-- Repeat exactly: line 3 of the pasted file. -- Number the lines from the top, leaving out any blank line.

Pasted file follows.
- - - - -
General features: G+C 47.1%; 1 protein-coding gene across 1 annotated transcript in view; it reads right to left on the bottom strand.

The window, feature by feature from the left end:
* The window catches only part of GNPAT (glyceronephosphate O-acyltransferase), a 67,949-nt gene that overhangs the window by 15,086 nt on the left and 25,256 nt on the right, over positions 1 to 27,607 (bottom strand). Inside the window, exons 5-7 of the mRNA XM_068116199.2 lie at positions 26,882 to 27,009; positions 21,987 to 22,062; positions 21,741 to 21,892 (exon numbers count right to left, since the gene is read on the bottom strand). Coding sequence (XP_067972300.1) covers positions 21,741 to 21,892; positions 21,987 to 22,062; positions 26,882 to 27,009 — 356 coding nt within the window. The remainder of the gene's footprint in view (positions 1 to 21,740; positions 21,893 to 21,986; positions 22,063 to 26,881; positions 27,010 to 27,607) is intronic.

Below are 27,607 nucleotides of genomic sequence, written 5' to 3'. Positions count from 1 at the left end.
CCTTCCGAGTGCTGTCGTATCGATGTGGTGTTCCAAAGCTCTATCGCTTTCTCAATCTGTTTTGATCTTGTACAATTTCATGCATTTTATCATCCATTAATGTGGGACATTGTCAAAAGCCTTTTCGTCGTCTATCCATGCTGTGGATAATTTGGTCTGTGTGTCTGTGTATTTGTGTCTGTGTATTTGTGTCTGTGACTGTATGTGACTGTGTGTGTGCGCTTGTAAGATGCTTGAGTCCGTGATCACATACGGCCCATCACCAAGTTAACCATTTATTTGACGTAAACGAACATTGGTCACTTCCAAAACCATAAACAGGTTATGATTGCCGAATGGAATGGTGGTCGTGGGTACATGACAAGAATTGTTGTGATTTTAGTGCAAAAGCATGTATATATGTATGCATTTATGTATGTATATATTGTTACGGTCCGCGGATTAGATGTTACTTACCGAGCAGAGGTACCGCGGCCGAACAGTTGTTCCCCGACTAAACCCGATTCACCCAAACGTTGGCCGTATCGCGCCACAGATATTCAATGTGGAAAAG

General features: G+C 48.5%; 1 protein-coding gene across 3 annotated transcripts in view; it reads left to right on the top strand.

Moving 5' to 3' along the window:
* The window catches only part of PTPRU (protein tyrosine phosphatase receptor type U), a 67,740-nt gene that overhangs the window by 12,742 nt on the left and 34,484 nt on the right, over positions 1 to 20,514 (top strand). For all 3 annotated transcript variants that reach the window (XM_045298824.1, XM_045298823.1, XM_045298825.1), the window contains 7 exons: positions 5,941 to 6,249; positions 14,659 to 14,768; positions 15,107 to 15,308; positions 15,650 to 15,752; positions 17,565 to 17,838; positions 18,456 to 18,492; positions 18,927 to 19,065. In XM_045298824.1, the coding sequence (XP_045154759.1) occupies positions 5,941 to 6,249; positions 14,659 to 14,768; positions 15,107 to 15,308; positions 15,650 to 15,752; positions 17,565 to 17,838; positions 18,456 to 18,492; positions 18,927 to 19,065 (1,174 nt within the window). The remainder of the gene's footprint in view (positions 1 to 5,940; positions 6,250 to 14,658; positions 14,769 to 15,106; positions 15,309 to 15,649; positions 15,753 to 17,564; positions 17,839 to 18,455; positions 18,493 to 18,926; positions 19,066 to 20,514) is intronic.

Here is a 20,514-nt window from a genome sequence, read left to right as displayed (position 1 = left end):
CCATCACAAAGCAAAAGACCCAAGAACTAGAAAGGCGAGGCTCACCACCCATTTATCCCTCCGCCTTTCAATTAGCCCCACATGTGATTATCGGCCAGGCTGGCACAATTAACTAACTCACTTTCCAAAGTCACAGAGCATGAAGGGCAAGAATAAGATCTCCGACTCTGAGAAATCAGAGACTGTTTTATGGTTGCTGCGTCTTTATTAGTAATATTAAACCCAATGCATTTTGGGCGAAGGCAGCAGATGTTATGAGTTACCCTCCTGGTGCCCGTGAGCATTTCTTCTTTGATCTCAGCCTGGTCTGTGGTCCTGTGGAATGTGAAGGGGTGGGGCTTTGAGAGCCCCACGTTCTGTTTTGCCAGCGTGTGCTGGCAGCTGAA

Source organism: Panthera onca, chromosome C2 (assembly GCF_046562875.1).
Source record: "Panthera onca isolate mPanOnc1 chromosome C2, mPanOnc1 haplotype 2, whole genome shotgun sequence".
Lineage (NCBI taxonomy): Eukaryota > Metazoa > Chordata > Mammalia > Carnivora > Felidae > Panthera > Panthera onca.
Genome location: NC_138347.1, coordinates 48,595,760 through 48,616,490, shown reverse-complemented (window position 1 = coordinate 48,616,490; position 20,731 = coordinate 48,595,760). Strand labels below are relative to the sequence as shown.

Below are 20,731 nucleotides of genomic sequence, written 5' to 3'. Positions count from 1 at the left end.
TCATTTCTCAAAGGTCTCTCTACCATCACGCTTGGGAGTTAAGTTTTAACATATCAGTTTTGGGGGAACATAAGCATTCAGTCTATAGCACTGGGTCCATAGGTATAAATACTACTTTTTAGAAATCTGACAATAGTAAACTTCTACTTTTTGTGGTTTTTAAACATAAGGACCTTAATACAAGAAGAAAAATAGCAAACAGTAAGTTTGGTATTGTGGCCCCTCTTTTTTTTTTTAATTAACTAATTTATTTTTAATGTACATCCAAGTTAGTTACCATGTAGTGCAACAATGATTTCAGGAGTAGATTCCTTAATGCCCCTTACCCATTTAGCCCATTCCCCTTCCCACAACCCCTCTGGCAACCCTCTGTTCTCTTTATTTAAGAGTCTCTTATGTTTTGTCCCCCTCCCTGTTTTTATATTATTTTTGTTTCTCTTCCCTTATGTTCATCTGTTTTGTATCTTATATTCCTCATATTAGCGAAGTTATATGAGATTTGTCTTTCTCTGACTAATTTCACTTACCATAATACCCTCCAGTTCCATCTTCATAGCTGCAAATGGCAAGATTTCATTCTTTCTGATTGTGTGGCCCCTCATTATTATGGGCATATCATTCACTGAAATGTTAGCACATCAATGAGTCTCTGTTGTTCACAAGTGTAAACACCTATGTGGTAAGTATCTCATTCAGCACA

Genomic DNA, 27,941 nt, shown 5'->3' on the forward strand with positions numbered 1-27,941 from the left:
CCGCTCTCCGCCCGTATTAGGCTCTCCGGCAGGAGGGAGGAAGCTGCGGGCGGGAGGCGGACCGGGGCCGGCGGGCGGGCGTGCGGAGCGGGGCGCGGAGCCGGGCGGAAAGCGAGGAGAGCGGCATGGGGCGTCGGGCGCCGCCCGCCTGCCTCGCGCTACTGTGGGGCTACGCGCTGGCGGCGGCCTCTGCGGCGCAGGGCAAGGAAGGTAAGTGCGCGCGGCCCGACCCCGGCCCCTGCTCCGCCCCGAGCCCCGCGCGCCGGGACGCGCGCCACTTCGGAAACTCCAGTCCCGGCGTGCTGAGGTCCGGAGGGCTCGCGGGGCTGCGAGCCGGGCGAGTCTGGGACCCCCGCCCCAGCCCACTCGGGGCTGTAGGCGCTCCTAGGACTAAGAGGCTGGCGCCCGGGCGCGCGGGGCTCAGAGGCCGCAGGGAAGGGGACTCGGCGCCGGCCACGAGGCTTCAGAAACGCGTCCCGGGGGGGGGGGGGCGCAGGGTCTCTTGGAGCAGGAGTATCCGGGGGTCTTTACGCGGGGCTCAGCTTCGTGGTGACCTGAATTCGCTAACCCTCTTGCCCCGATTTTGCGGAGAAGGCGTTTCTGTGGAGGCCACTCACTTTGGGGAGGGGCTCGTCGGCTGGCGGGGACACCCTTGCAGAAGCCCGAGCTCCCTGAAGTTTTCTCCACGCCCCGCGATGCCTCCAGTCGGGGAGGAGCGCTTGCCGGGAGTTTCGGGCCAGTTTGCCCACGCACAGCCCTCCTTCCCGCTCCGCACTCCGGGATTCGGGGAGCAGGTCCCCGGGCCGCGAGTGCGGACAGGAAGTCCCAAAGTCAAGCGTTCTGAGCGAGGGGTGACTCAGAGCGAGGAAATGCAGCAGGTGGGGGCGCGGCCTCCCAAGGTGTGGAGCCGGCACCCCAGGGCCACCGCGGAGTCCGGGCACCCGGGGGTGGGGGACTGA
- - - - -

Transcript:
* The window catches only part of GNPAT (glyceronephosphate O-acyltransferase), a 67,949-nt gene that overhangs the window by 15,086 nt on the left and 25,256 nt on the right, over positions 1 to 27,607 (bottom strand). Inside the window, exons 5-7 of the mRNA XM_068116199.2 lie at positions 26,882 to 27,009; positions 21,987 to 22,062; positions 21,741 to 21,892 (exon numbers count right to left, since the gene is read on the bottom strand). Coding sequence (XP_067972300.1) covers positions 21,741 to 21,892; positions 21,987 to 22,062; positions 26,882 to 27,009 — 356 coding nt within the window. The remainder of the gene's footprint in view (positions 1 to 21,740; positions 21,893 to 21,986; positions 22,063 to 26,881; positions 27,010 to 27,607) is intronic.